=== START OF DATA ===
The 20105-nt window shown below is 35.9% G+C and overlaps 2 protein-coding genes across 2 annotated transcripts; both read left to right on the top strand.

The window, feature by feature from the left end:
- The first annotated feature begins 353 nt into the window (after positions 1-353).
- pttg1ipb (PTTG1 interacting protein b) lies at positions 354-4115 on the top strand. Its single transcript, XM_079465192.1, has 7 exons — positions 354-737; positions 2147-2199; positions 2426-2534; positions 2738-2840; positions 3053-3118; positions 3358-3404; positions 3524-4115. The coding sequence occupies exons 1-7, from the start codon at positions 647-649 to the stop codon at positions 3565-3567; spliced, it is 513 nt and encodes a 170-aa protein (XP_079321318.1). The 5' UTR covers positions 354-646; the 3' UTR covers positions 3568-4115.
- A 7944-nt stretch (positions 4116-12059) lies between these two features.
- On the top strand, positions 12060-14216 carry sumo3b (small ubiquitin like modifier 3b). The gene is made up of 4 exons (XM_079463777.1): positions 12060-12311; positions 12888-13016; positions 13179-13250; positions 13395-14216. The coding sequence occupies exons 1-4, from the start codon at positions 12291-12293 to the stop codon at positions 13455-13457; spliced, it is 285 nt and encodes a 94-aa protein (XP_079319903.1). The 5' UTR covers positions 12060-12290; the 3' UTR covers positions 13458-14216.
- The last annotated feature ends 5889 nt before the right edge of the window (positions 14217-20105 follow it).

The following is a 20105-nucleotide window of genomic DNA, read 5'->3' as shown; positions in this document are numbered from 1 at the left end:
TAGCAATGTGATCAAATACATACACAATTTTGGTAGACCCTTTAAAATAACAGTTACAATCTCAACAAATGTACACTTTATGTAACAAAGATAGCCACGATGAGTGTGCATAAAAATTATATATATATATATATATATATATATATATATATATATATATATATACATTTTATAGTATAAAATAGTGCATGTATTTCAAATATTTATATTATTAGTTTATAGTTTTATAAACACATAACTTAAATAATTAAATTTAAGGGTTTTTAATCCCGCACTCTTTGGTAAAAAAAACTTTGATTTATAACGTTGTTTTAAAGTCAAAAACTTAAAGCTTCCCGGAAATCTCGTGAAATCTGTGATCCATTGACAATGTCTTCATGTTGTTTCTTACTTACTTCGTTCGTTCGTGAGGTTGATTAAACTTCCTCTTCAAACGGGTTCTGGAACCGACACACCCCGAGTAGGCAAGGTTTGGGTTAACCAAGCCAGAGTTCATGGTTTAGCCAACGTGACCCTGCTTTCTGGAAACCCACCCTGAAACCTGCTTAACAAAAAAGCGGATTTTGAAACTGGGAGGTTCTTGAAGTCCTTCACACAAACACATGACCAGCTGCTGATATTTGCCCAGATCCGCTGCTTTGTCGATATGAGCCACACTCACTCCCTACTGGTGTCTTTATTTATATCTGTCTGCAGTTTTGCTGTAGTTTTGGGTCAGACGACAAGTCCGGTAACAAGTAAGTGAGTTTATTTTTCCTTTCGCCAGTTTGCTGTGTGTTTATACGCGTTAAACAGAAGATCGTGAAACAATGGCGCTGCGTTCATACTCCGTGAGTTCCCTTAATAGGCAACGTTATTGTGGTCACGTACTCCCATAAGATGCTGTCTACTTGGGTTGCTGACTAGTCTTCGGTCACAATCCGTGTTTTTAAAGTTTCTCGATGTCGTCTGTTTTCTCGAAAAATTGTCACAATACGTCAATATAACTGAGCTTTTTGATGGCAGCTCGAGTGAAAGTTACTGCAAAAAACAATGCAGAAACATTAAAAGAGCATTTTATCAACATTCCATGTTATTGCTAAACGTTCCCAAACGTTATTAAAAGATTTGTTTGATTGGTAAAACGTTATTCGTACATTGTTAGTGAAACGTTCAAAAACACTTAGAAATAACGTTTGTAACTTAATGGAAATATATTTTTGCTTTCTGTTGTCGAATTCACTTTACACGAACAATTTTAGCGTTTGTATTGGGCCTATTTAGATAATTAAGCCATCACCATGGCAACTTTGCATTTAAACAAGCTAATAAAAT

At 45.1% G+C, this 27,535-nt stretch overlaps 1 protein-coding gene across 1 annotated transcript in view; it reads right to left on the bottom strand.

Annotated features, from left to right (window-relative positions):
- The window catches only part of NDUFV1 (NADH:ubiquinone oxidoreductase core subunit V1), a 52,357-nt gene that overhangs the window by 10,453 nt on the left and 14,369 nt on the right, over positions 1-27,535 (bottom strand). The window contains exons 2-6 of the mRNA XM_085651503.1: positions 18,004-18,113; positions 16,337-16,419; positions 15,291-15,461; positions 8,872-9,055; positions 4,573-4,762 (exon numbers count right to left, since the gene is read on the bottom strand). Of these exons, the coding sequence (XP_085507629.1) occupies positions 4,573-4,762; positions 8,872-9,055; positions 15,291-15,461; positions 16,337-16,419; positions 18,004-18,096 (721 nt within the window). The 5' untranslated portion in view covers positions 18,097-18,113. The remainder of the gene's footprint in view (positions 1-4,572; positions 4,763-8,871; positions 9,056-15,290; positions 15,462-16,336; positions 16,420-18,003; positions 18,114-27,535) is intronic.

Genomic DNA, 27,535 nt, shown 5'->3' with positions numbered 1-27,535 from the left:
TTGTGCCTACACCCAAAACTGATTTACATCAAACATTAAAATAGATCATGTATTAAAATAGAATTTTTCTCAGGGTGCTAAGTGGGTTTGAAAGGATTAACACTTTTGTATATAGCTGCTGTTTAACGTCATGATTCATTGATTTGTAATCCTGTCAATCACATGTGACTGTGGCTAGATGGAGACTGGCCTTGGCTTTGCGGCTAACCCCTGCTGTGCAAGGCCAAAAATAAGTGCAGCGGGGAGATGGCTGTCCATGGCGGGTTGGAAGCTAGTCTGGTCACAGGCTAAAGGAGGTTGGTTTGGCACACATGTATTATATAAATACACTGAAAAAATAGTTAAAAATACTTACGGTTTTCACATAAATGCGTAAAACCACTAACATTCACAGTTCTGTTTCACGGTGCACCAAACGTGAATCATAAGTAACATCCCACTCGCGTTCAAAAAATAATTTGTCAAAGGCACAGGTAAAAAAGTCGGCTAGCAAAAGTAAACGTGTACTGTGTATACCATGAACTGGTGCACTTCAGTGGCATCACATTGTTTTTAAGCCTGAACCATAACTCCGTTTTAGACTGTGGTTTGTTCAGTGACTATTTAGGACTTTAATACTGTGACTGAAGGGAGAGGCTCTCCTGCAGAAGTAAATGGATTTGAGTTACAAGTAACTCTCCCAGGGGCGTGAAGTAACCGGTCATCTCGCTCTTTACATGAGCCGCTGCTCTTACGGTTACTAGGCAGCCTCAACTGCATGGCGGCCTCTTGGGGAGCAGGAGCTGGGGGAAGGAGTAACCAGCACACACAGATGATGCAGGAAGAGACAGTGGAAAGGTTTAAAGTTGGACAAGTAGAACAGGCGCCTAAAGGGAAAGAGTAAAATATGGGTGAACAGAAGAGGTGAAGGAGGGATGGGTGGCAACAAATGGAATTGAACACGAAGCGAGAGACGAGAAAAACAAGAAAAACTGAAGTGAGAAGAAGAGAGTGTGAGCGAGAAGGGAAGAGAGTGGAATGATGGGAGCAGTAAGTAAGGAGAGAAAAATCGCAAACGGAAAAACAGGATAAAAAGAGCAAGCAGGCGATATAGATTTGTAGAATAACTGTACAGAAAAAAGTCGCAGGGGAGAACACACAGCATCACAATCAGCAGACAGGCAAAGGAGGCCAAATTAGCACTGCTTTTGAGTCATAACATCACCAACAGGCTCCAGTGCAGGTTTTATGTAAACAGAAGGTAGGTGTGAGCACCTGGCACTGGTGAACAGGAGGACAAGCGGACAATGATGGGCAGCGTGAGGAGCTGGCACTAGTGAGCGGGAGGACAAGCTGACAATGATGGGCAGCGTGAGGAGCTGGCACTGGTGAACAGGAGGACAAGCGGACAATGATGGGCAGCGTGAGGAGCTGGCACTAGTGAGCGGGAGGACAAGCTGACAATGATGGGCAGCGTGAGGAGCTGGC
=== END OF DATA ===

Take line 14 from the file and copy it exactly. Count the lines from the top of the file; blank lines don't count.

TTGTGCCTACACCCAAAACTGATTTACATCAAACATTAAAATAGATCATGTATTAAAATAGAATTTTTCTCAGGGTGCTAAGTGGGTTTGAAAGGATTAACACTTTTGTATATAGCTGCTGTTTAACGTCATGATTCATTGATTTGTAATCCTGTCAATCACATGTGACTGTGGCTAGATGGAGACTGGCCTTGGCTTTGCGGCTAACCCCTGCTGTGCAAGGCCAAAAATAAGTGCAGCGGGGAGATGGCTGTCCATGGCGGGTTGGAAGCTAGTCTGGTCACAGGCTAAAGGAGGTTGGTTTGGCACACATGTATTATATAAATACACTGAAAAAATAGTTAAAAATACTTACGGTTTTCACATAAATGCGTAAAACCACTAACATTCACAGTTCTGTTTCACGGTGCACCAAACGTGAATCATAAGTAACATCCCACTCGCGTTCAAAAAATAATTTGTCAAAGGCACAGGTAAAAAAGTCGGCTAGCAAAAGTAAACGTGTACTGTGTATACCATGAACTGGTGCACTTCAGTGGCATCACATTGTTTTTAAGCCTGAACCATAACTCCGTTTTAGACTGTGGTTTGTTCAGTGACTATTTAGGACTTTAATACTGTGACTGAAGGGAGAGGCTCTCCTGCAGAAGTAAATGGATTTGAGTTACAAGTAACTCTCCCAGGGGCGTGAAGTAACCGGTCATCTCGCTCTTTACATGAGCCGCTGCTCTTACGGTTACTAGGCAGCCTCAACTGCATGGCGGCCTCTTGGGGAGCAGGAGCTGGGGGAAGGAGTAACCAGCACACACAGATGATGCAGGAAGAGACAGTGGAAAGGTTTAAAGTTGGACAAGTAGAACAGGCGCCTAAAGGGAAAGAGTAAAATATGGGTGAACAGAAGAGGTGAAGGAGGGATGGGTGGCAACAAATGGAATTGAACACGAAGCGAGAGACGAGAAAAACAAGAAAAACTGAAGTGAGAAGAAGAGAGTGTGAGCGAGAAGGGAAGAGAGTGGAATGATGGGAGCAGTAAGTAAGGAGAGAAAAATCGCAAACGGAAAAACAGGATAAAAAGAGCAAGCAGGCGATATAGATTTGTAGAATAACTGTACAGAAAAAAGTCGCAGGGGAGAACACACAGCATCACAATCAGCAGACAGGCAAAGGAGGCCAAATTAGCACTGCTTTTGAGTCATAACATCACCAACAGGCTCCAGTGCAGGTTTTATGTAAACAGAAGGTAGGTGTGAGCACCTGGCACTGGTGAACAGGAGGACAAGCGGACAATGATGGGCAGCGTGAGGAGCTGGCACTAGTGAGCGGGAGGACAAGCTGACAATGATGGGCAGCGTGAGGAGCTGGCACTGGTGAACAGGAGGACAAGCGGACAATGATGGGCAGCGTGAGGAGCTGGCACTAGTGAGCGGGAGGACAAGCTGACAATGATGGGCAGCGTGAGGAGCTGGC